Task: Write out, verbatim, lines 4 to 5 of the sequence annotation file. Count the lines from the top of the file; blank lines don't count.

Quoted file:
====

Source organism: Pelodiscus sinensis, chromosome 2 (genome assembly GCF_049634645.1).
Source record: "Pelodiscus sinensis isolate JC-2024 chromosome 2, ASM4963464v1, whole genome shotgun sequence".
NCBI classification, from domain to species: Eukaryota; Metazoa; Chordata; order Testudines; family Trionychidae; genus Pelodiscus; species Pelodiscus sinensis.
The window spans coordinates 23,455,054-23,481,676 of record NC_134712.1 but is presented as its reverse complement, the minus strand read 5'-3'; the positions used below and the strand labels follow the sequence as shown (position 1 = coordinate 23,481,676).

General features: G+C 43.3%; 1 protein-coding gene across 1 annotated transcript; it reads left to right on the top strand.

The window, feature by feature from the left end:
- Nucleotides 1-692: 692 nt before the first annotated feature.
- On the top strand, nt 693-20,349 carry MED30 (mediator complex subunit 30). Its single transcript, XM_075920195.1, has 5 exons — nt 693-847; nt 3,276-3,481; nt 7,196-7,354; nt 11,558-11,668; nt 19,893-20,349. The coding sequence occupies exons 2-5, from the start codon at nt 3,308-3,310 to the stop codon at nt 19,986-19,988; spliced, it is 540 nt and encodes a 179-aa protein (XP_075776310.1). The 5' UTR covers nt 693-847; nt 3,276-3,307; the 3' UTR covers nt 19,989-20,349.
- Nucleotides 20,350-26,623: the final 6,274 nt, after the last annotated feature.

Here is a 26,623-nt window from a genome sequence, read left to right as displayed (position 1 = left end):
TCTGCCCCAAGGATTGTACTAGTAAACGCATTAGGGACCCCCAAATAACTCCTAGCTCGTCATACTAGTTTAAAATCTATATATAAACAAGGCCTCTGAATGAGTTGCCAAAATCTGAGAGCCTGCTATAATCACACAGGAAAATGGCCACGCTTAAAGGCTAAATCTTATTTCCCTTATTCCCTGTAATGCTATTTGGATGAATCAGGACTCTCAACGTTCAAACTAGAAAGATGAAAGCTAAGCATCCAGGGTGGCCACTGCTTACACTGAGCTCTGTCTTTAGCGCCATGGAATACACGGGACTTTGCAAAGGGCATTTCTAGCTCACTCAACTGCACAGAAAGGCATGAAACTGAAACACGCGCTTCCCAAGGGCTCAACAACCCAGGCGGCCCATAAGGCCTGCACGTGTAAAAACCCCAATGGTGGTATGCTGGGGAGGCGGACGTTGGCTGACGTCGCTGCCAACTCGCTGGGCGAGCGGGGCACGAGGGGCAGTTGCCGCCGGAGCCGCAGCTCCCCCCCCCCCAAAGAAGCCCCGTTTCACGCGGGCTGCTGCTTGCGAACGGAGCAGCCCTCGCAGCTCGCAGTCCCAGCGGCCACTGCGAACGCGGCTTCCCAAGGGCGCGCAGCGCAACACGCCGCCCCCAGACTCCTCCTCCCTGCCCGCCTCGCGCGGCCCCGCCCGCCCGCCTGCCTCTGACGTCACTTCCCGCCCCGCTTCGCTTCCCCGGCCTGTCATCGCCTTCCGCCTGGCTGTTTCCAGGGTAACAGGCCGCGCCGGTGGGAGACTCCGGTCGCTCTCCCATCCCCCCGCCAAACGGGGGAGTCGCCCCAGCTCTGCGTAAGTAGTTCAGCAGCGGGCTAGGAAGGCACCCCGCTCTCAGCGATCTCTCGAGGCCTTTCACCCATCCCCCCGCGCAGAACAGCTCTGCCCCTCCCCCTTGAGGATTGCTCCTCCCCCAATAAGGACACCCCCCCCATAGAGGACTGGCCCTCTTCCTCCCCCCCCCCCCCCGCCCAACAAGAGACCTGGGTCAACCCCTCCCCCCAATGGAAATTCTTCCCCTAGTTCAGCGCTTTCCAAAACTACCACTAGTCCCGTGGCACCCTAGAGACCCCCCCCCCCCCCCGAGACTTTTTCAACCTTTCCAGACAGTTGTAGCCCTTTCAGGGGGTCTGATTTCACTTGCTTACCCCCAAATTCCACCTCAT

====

The window spans coordinates 23,455,054-23,481,676 of record NC_134712.1 but is presented as its reverse complement, the minus strand read 5'-3'; the positions used below and the strand labels follow the sequence as shown (position 1 = coordinate 23,481,676).

General features: G+C 43.3%; 1 protein-coding gene across 1 annotated transcript; it reads left to right on the top strand.